Taxpayers in Prince George’s County are suing, arguing that a 2015 tax rate increase adopted under state-passed provisions violates a citizen-enacted charter limitation. The lawsuit has advanced through preliminary motions, and will be heard in Circuit Court in December. The litigants seek to place the 2015 measure onto the ballot in 2018, for approval by county voters.
The county is confident the courts will find it acted lawfully, a county spokesman said.
“The property tax increase that was implemented and voted on by the Prince George’s County Council was done in accordance to state law, which allows for property tax increases in jurisdictions that have tax caps, as long as it is restricted to funding education,” said Scott Peterson, spokesman for Prince George’s County Executive Rushern Baker.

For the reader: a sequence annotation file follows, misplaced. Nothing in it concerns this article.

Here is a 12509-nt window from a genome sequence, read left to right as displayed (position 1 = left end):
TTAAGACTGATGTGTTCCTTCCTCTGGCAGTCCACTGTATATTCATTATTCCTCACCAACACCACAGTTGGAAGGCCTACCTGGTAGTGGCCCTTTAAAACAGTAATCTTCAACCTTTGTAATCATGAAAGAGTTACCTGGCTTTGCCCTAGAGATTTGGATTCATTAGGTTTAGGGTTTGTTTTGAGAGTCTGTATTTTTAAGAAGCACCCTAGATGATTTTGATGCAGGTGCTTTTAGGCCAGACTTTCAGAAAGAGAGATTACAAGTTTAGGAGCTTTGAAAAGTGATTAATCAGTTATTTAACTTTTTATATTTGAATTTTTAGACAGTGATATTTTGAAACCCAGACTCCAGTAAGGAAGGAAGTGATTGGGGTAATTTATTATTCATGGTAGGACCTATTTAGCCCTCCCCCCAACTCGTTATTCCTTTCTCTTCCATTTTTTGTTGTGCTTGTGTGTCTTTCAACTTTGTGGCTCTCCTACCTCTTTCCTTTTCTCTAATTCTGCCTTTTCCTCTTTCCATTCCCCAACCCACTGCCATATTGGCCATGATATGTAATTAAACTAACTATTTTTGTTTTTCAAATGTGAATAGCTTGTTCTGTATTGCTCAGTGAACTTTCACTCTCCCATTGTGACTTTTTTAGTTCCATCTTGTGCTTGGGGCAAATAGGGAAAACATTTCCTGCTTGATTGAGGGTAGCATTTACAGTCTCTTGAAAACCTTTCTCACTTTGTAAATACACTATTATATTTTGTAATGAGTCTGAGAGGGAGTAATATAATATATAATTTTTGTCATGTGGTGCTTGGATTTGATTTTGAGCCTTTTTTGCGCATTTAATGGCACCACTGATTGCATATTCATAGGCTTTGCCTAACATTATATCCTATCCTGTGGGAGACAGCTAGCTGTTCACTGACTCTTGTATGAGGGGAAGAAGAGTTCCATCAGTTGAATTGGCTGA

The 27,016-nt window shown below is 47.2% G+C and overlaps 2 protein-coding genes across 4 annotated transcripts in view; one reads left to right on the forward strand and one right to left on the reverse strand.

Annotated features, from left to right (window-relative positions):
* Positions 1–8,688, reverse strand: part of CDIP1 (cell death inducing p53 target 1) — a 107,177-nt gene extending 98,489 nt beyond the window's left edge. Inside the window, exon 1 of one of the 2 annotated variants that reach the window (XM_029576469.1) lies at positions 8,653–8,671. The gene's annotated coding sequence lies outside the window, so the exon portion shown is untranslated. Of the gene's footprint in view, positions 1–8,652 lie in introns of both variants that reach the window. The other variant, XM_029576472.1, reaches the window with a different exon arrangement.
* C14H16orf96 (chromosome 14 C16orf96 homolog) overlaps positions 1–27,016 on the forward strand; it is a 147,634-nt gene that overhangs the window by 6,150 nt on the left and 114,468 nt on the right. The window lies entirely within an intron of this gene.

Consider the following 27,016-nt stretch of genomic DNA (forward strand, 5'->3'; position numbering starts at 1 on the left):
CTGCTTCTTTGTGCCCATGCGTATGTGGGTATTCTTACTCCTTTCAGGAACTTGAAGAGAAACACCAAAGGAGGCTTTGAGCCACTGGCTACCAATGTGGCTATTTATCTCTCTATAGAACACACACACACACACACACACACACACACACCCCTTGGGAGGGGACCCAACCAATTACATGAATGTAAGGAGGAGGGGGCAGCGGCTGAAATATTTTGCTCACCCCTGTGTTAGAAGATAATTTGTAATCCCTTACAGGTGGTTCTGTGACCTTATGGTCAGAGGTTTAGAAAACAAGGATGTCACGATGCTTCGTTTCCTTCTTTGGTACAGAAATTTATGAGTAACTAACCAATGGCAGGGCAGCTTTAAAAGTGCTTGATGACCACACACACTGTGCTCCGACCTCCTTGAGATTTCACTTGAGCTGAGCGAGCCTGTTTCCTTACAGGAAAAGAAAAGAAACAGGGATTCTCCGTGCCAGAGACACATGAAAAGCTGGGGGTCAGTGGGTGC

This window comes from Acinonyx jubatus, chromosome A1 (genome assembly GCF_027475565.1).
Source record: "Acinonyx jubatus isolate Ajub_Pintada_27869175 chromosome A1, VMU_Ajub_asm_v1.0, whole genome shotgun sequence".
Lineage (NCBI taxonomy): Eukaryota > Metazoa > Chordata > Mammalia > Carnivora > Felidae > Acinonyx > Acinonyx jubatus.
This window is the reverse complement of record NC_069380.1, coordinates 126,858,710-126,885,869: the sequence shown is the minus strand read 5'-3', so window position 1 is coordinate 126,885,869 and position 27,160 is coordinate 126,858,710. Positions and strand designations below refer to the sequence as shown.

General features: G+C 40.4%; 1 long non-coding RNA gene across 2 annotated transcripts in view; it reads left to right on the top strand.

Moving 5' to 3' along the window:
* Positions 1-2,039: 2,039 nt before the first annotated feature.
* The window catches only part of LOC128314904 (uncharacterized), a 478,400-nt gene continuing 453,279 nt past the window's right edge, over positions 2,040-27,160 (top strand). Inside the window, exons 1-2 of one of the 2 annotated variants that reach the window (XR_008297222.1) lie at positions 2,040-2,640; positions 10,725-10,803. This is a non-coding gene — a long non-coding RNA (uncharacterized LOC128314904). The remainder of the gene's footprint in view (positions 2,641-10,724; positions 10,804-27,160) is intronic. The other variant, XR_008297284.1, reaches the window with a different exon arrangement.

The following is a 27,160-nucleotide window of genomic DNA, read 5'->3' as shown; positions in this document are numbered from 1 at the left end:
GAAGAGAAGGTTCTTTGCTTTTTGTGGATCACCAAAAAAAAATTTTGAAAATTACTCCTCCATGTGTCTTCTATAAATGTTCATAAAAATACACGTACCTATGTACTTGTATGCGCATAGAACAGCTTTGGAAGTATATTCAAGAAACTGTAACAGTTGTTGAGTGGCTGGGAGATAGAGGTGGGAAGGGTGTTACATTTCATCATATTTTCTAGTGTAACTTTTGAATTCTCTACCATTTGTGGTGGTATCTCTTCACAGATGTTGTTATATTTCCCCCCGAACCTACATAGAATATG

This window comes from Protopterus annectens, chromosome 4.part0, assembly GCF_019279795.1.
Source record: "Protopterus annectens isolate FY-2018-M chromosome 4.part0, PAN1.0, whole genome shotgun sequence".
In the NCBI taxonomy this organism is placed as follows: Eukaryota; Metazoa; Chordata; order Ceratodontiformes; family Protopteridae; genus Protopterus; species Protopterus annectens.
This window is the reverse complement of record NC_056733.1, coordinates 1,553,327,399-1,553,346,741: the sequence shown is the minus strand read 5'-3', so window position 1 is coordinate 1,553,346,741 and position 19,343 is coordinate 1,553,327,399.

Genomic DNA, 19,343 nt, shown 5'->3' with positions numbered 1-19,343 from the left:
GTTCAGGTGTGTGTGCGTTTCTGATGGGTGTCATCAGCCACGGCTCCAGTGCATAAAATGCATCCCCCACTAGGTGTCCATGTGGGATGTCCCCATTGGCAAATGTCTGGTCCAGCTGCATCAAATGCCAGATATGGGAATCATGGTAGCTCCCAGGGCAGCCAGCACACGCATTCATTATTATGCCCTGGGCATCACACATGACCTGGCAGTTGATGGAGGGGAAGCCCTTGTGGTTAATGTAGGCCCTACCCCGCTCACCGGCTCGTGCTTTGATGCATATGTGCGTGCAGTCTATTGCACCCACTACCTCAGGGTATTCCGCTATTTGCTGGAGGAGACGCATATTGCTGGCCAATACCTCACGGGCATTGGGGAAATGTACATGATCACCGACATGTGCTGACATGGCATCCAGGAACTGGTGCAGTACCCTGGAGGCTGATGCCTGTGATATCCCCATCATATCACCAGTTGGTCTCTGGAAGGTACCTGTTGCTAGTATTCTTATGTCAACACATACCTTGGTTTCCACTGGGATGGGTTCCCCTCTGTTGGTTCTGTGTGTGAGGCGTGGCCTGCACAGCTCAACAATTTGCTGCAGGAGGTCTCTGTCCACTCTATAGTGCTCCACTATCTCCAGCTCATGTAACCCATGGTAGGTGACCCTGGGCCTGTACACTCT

The central argument in the case, apparently, will be the state’s authority to legislate a provision that overrides elements of a county charter. Four counties currently have rigid tax limitations in their charters, but 2012 legislation authorized counties to exceed those limits if they did so to support public education. The Attorney General opined soon after that bill’s passage that the provision was legal.